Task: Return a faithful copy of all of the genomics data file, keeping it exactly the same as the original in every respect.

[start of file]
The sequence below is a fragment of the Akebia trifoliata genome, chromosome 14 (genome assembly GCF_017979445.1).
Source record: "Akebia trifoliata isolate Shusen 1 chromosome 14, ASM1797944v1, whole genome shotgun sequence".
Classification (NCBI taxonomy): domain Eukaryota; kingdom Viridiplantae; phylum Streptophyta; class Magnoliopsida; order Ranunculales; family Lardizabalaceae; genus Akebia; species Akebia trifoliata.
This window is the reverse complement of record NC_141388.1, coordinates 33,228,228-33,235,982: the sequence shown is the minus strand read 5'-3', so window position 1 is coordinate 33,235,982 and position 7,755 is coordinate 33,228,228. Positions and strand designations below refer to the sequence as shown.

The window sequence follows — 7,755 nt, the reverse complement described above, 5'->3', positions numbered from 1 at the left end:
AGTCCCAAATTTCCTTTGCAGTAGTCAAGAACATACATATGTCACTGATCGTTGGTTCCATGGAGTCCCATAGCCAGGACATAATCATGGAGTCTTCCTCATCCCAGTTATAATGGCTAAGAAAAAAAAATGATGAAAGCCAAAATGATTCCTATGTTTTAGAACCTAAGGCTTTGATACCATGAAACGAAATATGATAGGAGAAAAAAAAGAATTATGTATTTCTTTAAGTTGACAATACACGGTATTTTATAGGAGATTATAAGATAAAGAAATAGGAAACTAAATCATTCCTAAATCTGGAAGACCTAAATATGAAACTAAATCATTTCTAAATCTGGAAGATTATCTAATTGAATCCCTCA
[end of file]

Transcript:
The sequence below is a fragment of the Akebia trifoliata genome, chromosome 14 (genome assembly GCF_017979445.1).
Source record: "Akebia trifoliata isolate Shusen 1 chromosome 14, ASM1797944v1, whole genome shotgun sequence".
Classification (NCBI taxonomy): domain Eukaryota; kingdom Viridiplantae; phylum Streptophyta; class Magnoliopsida; order Ranunculales; family Lardizabalaceae; genus Akebia; species Akebia trifoliata.
This window is the reverse complement of record NC_141388.1, coordinates 33,228,228-33,235,982: the sequence shown is the minus strand read 5'-3', so window position 1 is coordinate 33,235,982 and position 7,755 is coordinate 33,228,228. Positions and strand designations below refer to the sequence as shown.

The window sequence follows — 7,755 nt, the reverse complement described above, 5'->3', positions numbered from 1 at the left end:
AGTCCCAAATTTCCTTTGCAGTAGTCAAGAACATACATATGTCACTGATCGTTGGTTCCATGGAGTCCCATAGCCAGGACATAATCATGGAGTCTTCCTCATCCCAGTTATAATGGCTAAGAAAAAAAAATGATGAAAGCCAAAATGATTCCTATGTTTTAGAACCTAAGGCTTTGATACCATGAAACGAAATATGATAGGAGAAAAAAAAGAATTATGTATTTCTTTAAGTTGACAATACACGGTATTTTATAGGAGATTATAAGATAAAGAAATAGGAAACTAAATCATTCCTAAATCTGGAAGACCTAAATATGAAACTAAATCATTTCTAAATCTGGAAGATTATCTAATTGAATCCCTCA